Abe and Predestination

Some interesting points about Abraham Lincoln:

Source: http://www.stephenjaygould.org/ctrl/news/file041.html

Self-Made Theology

Youthful skepticism gave way to deeper respect for religion. And during the devastation of the Civil War, Lincoln’s self-made theology reshaped American history. The key to Lincoln’s belief system was a roughhewn version of predestination that he absorbed from his parents’ churches.

In Kentucky, Lincoln’s parents were devoted to the hard-shell Primitive Baptists; later in his boyhood, in Indiana, his father and stepmother joined the slightly more moderate Separate Baptists. Both were rigidly Calvinistic.

Young Abe had little interest in his parents’ churches. And while living in New Salem, Ill., in 1834, he wrote a “little Book on Infidelity” that contemporaries said attacked the divinity of Jesus. Then 25, he considered publishing it but friends persuaded him to burn it.

That was fortunate, since Lincoln was just launching a political career. As a champion of small and big business, his natural home was the Whig Party. Like today’s Republicans, the Whigs drew heavy support from Evangelical Protestants — roughly equivalent to today’s Religious Right — who wanted public piety and the abolition of slavery.

Lincoln would have gained politically by joining some church, maintaining a religious front and keeping doubts to himself. But that would have been completely out of character. “He was, quite literally, honest Abe,” Guelzo says.

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3 thoughts on “Abe and Predestination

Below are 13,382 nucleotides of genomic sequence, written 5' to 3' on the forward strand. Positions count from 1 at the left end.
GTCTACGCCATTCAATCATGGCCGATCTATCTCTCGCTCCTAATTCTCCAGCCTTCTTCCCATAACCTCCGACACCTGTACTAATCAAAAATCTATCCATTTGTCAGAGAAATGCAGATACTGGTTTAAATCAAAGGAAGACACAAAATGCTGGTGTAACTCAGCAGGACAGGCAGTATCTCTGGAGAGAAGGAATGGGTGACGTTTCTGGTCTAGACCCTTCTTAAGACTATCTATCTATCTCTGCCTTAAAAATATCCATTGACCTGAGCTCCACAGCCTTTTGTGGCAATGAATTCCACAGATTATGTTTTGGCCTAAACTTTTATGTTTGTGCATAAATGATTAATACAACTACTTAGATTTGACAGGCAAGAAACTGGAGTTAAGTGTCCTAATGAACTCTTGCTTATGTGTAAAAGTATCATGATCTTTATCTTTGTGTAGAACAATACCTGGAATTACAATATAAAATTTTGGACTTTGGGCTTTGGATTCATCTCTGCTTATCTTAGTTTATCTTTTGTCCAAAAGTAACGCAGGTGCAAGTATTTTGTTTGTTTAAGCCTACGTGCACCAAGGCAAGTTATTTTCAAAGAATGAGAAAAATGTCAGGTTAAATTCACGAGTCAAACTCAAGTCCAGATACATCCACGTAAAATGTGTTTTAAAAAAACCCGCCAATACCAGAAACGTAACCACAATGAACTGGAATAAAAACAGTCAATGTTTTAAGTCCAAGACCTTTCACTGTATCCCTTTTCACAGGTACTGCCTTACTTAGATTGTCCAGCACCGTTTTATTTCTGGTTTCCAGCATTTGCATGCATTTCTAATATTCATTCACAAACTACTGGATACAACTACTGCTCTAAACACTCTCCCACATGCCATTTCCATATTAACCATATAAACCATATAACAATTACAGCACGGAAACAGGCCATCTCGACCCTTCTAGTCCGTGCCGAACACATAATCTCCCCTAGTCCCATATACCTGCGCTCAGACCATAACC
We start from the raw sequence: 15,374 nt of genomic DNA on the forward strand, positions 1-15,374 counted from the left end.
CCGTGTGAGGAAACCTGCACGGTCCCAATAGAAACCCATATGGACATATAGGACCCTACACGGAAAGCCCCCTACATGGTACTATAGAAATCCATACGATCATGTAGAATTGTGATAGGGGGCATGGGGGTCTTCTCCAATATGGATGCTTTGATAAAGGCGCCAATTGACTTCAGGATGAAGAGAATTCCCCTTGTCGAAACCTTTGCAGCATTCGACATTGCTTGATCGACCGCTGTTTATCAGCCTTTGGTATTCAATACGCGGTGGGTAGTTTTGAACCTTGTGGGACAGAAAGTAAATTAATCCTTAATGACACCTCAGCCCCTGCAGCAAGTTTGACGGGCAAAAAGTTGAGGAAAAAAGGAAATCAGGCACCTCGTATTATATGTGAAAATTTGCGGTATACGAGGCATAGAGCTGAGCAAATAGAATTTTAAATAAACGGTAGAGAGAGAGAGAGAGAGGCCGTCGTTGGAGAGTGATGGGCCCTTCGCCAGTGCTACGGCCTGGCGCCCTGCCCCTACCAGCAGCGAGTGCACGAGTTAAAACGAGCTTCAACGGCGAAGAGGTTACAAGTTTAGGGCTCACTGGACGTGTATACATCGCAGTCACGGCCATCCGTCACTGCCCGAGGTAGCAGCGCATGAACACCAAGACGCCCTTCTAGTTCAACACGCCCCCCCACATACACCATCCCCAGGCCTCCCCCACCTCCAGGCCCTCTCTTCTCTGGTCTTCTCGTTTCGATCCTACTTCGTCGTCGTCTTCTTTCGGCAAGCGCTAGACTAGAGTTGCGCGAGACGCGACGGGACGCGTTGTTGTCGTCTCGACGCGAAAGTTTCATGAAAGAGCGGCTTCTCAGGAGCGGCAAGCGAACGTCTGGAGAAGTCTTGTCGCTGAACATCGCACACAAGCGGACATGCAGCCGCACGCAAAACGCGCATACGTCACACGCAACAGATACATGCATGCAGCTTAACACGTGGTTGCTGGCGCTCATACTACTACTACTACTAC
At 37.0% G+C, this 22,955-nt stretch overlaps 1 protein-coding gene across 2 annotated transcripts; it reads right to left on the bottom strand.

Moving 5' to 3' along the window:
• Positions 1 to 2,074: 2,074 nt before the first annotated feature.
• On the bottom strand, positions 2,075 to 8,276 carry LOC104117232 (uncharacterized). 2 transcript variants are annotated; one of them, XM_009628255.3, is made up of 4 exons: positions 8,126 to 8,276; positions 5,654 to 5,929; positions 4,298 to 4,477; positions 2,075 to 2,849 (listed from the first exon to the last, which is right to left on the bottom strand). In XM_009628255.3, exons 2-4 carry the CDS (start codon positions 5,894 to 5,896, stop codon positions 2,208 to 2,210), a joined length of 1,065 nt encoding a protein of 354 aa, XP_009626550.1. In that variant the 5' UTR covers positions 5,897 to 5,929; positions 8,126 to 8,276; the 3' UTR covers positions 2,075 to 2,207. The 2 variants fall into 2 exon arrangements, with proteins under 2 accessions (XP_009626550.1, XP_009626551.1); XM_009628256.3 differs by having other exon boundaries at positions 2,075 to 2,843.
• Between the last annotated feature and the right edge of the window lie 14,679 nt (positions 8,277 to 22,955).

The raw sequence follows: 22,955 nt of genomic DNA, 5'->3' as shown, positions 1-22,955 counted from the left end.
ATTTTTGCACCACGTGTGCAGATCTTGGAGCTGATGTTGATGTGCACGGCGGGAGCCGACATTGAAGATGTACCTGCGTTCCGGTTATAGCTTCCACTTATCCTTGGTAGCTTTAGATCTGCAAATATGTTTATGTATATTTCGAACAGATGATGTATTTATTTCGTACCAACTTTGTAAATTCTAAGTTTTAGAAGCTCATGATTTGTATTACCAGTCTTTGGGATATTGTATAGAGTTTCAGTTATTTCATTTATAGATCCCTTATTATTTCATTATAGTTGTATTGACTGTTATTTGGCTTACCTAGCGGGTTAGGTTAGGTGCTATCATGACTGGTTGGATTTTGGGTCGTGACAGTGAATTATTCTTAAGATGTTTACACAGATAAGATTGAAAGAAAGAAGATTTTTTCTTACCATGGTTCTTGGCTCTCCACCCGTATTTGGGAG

• I’m a Brit, but I am not sure about that one? I was a military officer (Mustang), Retired from the RMC’s (Royal Marine Commando’s), reserves, though over ten years active. And saw combat several times. And I remember we studied the American Civil War for tactics a bit. You would have to elaborate! It seems the religious consciousness of the American Civil War, both North and South was rather eclecticism, from what I have read.

      • (I’m Canadian.) Not sure I can offer anything concrete but Abe seemed to be a fatalist when it came to the Civil War. He thought it was inevitable. His religious views were more Unitarian than Christian, he believed in a national Christianity but seemed to lack an experimental or personal understanding of what it meant to be a Christian. The Republicans use faith as good ol’ Abe did…to move the nation to back conservatism but nothing about this religion is personal or real. God is the unmoved mover.

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